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Northwoods Spotlight - Deer hunters rebound after slow opening weekendSubmitted: 12/04/2013
Story By Joe Dufek


- 226,582. That's how many deer were killed during this year's nine-day firearms season. Compared to nearly 244,000 last year, that's a 7% drop.

After a rough opening weekend, deer hunters found more deer. State-wide opening weekend deer killed was down nearly 18% compared to a year ago. But after the season ended - deer numbers improved to only a 7% drop.

Jeremy Holtz is a wildlife biologist in Oneida County. He says after the harsh spring experienced earlier this year, the lack of success could have been a lot worse.


"If you look at Northern Wisconsin, we're down 7%, maybe 12%, " Holtz explains. "With the late hunt, and the rough winter we had, there is no question we could have had far worse impact."

In Onieda County: nearly 2300 deer were killed. That's includes 1500 bucks - compared to more than 1600 in 2012. Also less than 800 doe were taken compared to 1000 last year. One of those having some success was 14-year old Payton Hartman of Rhinelander. She got not one, but two doe. She was able to fill both her brother's and her own permits.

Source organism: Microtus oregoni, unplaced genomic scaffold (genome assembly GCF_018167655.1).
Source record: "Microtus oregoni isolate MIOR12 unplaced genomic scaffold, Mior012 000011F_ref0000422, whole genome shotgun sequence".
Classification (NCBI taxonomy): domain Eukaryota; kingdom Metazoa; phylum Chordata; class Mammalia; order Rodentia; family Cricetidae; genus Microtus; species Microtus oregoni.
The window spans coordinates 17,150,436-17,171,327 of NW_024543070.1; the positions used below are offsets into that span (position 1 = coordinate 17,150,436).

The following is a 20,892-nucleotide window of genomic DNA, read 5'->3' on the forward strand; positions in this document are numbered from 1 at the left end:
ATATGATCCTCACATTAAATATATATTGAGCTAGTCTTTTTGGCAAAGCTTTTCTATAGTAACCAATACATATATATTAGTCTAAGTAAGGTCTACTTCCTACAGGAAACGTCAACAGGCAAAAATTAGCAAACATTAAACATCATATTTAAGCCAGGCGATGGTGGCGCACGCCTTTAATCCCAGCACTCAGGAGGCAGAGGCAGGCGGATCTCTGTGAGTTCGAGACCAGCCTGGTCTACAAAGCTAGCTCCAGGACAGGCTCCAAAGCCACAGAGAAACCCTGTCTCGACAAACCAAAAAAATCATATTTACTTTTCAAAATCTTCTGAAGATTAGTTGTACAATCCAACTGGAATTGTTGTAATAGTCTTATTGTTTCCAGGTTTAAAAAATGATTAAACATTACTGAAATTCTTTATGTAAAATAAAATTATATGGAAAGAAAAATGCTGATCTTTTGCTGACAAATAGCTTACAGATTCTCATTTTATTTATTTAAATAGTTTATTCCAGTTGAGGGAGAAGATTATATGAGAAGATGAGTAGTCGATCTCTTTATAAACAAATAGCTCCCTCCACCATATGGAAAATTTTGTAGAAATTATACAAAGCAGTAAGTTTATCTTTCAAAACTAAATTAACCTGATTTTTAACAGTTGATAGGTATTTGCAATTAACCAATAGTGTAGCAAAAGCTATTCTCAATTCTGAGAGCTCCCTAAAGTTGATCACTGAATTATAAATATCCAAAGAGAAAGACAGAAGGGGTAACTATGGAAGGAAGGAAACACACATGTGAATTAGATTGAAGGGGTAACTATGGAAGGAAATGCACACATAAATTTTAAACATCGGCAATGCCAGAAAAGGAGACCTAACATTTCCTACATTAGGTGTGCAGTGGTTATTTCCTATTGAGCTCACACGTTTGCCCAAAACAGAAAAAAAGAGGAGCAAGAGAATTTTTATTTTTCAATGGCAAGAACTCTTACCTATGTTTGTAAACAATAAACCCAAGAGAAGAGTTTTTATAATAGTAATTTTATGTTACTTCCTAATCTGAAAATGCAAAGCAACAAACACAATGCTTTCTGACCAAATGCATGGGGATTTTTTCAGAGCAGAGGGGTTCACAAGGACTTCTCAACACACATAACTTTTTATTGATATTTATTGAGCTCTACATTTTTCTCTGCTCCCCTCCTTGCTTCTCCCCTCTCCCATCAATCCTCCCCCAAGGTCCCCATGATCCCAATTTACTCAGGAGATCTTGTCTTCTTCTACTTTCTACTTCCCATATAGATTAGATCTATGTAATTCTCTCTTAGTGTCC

Vilas county saw 130 fewer bucks dropped - an 11% decrease. Steve Janisse of Three Lakes was fortunate enough to get on the board. He bagged a four-pointer north of Eagle River.

"Deer are moving around pretty good around here," Janisse said. "I saw lots of doe before I saw this buck."

Two complants the DNR is hearing as reasons for a drop in deer available to shoot, too many anterless permits issued and too many natural predators.

"There is no doubt about it, deer are delicious and everything wants to eat them," Holtz adds. "We have hunting seasons for all all predators. We issued less antlerless tags for the second year in a row."

Holtz adds, final numbers should be available by early March. Then the state can determine how many antlerless permits if any will be issued in each county for next year's hunt.

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Spietz was a contract worker for a company called TruAssets, which secures abandoned or foreclosed homes throughout the country. The company is based in Arizona.

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"Couple spots on the floor, large, dark spots," Spietz responded.

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"To the best of my knowledge that's where they were killed," Spietz replied.

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